Haley Griffin - 10 Questions Music Interview
Hailing from Wisconsin, Haley Griffin is an up and coming indie-pop artist who is noted for her authenticity. Originally pursuing a career in English, Griffin changed her career path to music, received a vocal scholarship, and graduated from Berklee College of Music in Boston. Griffin's songs present honest lyrics and storytelling laced with poetry and imagery. Some of her lyrical icons include Kacey Musgraves, Kings of Convenience and Billy Joel. Upon graduation, Griffin Griffin released her debut single, "Ferris Wheels" on May 10th.
Was there something (an experience) or someone in your life that was the "catalyst" for you to start writing music? Tell us about it.
Not necessarily a person in my life, but the artists I grew up listening to. I've also always had a love for storytelling, so combining my two passions and writing my own music felt natural.
Let's get this out of the way. What is the CRAZIEST thing that has ever happened to you in your music career?
I'd honestly have to say leaving my small town in the Midwest and moving to Boston to pursue music at Berklee. I didn't know anyone on the east coast, and I've always valued security, so going to a place where nothing was guaranteed was scary. But I am so thankful that I did, because I couldn't see myself anywhere else, and I've met the most amazing people from all over the world.
What has been the high point of your music path?
My professional music career is still very young since this is my debut, but I'd have to say the high point was meeting my first fan that wasn't my mom. I went back to my hometown to perform for a gala, and I got approached by a high-schooler who said she's been to a lot of my performances and was inspired to join my high school theater company because of me. It was magical.
So, how do you approach songwriting or what is your creative process like?
For Ferris Wheels, I had written a poem and later decided to pick up my guitar to put the words to music. But for some of my upcoming projects, I've gone to a piano and played a sad chord and gotten in my feelings and wrote everything together, or I've produced on Logic Pro X different sounds and made the words to the music. It really switches! But if I'm feeling like basic songwriting, I do like an aesthetic, like candles, mood lighting, a journal, and just a beautiful, relaxing, environment. I also like my solitude. I still need to get better at collaborating; I'm a bit of a control freak with songwriting, because the words are often very personal to me.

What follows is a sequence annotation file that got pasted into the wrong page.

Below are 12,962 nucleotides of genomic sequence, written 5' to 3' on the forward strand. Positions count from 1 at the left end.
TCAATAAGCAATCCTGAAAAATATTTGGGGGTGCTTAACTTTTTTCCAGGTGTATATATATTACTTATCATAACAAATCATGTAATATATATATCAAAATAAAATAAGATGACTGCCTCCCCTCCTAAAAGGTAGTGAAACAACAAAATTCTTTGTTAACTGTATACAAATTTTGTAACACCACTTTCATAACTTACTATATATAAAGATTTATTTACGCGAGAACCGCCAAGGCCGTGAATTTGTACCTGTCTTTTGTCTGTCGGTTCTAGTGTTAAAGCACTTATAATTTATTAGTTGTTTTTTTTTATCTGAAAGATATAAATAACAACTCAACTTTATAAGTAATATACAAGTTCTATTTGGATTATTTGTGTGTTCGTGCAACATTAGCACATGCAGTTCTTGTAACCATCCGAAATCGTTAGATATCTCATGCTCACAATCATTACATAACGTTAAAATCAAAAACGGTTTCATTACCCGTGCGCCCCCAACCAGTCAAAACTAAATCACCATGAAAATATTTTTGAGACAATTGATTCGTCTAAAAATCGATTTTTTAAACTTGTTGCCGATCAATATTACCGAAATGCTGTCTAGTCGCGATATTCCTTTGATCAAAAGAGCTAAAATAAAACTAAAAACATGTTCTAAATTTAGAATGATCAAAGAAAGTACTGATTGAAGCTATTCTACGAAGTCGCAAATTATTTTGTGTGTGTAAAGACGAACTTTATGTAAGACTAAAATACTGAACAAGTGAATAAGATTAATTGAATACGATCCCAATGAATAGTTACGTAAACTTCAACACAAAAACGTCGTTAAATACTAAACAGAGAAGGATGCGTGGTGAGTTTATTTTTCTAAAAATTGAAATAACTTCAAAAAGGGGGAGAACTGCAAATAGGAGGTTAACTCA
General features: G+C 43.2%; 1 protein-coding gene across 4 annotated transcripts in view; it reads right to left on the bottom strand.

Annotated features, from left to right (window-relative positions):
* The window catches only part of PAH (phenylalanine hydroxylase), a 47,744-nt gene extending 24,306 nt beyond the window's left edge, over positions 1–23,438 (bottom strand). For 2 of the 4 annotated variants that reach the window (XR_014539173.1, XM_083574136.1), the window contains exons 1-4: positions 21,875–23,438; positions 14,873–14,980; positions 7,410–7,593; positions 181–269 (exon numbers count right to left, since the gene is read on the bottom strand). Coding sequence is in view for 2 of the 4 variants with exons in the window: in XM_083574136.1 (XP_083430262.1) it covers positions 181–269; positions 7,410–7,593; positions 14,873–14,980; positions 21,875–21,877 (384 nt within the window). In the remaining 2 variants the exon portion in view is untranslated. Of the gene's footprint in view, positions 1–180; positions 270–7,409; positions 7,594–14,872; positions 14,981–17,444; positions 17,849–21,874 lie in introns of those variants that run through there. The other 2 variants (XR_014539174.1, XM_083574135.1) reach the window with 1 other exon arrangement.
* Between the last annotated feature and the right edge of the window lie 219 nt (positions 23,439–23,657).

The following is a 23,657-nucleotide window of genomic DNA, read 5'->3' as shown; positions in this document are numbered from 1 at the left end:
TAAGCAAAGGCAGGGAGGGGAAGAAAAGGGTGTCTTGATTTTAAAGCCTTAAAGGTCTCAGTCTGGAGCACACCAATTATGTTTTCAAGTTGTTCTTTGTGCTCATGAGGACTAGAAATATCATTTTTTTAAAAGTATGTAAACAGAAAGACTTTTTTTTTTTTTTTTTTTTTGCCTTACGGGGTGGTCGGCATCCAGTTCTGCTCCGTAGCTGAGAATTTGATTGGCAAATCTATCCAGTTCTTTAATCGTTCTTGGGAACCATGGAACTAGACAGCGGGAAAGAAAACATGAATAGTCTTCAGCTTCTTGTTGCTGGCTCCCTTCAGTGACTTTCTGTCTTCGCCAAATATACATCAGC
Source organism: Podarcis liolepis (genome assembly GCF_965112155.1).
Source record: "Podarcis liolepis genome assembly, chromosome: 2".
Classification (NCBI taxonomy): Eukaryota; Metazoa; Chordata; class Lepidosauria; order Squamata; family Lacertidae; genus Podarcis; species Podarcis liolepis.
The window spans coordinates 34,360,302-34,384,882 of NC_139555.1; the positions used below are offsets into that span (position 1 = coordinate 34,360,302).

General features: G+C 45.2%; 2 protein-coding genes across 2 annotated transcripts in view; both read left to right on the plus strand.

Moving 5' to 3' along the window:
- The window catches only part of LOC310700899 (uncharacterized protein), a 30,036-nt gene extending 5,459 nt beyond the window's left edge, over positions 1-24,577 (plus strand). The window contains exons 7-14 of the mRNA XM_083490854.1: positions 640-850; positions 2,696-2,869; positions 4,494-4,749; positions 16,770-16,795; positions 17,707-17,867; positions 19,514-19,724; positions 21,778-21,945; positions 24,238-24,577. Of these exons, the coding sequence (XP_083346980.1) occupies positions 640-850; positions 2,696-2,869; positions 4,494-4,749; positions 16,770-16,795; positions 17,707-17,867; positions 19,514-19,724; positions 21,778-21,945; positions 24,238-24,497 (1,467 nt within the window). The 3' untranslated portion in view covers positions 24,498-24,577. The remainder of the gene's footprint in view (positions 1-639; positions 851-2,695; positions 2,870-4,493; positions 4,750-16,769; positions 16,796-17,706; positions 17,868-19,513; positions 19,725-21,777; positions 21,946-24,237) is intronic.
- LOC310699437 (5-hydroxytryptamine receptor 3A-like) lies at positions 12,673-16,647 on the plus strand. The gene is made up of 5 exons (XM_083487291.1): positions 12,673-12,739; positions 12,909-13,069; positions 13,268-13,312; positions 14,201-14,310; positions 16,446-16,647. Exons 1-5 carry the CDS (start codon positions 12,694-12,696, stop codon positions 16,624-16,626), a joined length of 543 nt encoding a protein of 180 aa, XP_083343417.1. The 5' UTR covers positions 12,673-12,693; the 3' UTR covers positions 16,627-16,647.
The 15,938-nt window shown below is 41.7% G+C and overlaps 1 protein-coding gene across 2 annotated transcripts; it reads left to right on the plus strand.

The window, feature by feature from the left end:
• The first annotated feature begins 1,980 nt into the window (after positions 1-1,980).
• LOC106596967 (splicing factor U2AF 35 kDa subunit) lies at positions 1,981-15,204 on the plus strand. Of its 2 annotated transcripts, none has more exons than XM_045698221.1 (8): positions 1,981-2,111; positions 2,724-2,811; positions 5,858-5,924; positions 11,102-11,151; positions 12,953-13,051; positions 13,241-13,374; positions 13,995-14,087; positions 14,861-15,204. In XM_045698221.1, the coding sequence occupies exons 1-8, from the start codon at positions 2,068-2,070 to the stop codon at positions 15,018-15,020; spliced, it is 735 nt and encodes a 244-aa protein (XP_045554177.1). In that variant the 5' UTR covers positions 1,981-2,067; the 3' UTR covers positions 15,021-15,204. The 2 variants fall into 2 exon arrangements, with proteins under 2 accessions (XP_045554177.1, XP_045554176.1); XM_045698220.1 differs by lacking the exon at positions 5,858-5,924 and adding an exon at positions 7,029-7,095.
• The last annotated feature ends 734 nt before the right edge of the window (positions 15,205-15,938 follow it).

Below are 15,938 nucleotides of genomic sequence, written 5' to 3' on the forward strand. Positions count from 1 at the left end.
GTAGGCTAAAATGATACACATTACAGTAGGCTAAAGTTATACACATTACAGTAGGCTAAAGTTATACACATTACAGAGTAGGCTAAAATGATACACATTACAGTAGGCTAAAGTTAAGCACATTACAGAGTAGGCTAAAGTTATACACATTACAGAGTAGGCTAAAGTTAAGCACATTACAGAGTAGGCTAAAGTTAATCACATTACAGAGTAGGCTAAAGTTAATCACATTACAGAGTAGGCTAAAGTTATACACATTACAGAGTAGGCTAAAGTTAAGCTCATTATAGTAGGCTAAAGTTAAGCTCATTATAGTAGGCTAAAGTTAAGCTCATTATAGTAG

What do you see as the biggest challenge facing Indie Artists today? Or, if you could ask the music industry to change one thing, what would it be?
Well, with COVID-19, we're limited in live performances, which is how most indie artists get their money, given the fact that streaming revenue is small and physical sales aren't what they used to be. I guess I wish that the music industry was still full of album sales. I always make sure to buy my favorite albums on vinyl to add to my collection, and not only do I love having records, but I feel like I'm giving back to the artists who have given me so much by creating their art.
If you could share the stage with one other artist or band, who would it be and why?
That is so tough. I have so many artists that I absolutely adore, but if I had to pick, it would be this duo called Kings of Convenience. Their music is pure poetry and really speaks to me, and it brings me peace. I think they're geniuses, and I think I would cry and thank them for everything if I met them.
What are your rehearsals generally like? Or, how do you prepare for a live show?
Well, I'm also a voice teacher, so it would be full of lots of crazy warm-ups. Keeping my voice healthy and safe is important to me, because it's the only instrument I've got.
Pick one song that was your greatest challenge to write. Tell us about it!
It's not out yet, but I'd say my upcoming third release. This song has a quick melody that needs the words to be clear and not too busy, and that's where I struggle the most. Since I used to study English, I always want to tell a story and a half in my lyrics, and sometimes I need to simplify for the integrity of the piece. I'm getting better!
What's coming up in the future?
I've got two songs lined up after this that I've also been working on for a while, so it'll feel so good to release them into the wild and move onto new material. None of them are old as Ferris Wheels, which I wrote when I was 16 (I'm 22 now). My sophomore release, I wrote when I was 19, and the one after that, I wrote a year ago.
Tell us where fans can access your music?